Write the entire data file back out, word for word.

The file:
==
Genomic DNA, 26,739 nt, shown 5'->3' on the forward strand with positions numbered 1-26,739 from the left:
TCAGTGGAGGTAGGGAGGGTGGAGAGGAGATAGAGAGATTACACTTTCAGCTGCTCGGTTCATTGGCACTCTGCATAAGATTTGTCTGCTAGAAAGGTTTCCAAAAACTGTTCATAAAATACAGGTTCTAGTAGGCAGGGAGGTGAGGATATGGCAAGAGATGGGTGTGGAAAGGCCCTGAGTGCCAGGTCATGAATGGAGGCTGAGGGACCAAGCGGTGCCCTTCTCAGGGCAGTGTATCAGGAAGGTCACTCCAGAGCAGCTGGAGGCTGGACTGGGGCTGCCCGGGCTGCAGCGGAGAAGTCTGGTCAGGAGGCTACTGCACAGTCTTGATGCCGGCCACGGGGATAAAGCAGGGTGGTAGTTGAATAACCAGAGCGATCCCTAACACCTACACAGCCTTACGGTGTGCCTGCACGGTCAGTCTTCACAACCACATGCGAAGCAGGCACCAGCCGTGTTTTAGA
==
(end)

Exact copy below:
Genomic DNA, 26,739 nt, shown 5'->3' on the forward strand with positions numbered 1-26,739 from the left:
TCAGTGGAGGTAGGGAGGGTGGAGAGGAGATAGAGAGATTACACTTTCAGCTGCTCGGTTCATTGGCACTCTGCATAAGATTTGTCTGCTAGAAAGGTTTCCAAAAACTGTTCATAAAATACAGGTTCTAGTAGGCAGGGAGGTGAGGATATGGCAAGAGATGGGTGTGGAAAGGCCCTGAGTGCCAGGTCATGAATGGAGGCTGAGGGACCAAGCGGTGCCCTTCTCAGGGCAGTGTATCAGGAAGGTCACTCCAGAGCAGCTGGAGGCTGGACTGGGGCTGCCCGGGCTGCAGCGGAGAAGTCTGGTCAGGAGGCTACTGCACAGTCTTGATGCCGGCCACGGGGATAAAGCAGGGTGGTAGTTGAATAACCAGAGCGATCCCTAACACCTACACAGCCTTACGGTGTGCCTGCACGGTCAGTCTTCACAACCACATGCGAAGCAGGCACCAGCCGTGTTTTAGA